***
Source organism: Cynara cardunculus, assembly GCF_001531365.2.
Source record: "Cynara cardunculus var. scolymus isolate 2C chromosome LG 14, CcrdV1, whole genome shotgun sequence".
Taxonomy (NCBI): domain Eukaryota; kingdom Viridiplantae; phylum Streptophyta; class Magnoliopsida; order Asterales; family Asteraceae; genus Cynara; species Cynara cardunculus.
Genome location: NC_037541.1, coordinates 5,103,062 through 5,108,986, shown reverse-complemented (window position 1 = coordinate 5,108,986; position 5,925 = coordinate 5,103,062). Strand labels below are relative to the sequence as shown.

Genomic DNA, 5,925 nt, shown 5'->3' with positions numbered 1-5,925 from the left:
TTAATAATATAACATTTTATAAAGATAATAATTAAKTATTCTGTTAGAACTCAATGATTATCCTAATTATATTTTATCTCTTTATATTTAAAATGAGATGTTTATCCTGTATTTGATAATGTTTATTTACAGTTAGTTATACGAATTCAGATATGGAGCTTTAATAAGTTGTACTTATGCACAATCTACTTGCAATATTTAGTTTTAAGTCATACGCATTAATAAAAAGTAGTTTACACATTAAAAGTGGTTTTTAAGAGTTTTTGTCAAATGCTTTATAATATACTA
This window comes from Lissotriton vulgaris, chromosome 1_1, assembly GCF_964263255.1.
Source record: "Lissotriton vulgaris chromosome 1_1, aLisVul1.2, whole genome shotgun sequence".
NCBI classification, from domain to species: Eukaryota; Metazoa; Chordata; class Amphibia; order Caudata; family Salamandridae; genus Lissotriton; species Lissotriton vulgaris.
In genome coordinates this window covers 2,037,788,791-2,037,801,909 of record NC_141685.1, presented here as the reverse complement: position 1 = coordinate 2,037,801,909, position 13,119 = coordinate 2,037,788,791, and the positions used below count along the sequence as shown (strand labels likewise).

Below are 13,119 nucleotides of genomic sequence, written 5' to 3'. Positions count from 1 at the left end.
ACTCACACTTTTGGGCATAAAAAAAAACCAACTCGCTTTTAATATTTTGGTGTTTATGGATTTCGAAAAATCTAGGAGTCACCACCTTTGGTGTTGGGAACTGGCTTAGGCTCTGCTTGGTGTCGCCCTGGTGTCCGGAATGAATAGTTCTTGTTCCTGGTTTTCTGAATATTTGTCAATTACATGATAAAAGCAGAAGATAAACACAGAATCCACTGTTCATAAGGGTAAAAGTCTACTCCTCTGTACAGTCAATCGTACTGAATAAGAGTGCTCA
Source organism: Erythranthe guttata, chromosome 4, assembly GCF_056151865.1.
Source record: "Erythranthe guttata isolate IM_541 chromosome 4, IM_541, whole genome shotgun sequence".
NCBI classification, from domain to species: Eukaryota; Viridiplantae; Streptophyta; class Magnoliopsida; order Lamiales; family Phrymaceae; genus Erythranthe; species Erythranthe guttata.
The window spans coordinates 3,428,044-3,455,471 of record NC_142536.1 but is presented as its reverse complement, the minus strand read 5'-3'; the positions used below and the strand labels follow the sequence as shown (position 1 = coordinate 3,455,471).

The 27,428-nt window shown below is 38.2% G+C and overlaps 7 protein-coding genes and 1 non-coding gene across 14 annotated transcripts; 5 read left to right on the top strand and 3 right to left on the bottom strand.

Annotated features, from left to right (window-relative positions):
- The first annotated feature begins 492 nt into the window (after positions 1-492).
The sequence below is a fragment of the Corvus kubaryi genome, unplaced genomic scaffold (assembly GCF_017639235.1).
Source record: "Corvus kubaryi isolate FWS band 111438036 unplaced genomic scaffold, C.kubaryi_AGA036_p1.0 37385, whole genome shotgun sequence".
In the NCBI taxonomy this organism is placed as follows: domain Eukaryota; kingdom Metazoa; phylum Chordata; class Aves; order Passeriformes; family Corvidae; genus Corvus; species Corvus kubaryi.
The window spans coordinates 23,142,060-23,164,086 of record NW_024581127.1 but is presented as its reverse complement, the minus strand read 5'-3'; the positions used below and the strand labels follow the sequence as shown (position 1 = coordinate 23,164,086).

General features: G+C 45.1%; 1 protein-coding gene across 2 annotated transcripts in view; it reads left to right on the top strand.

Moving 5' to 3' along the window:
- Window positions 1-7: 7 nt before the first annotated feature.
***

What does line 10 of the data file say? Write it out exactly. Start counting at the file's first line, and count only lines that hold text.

In genome coordinates this window covers 2,037,788,791-2,037,801,909 of record NC_141685.1, presented here as the reverse complement: position 1 = coordinate 2,037,801,909, position 13,119 = coordinate 2,037,788,791, and the positions used below count along the sequence as shown (strand labels likewise).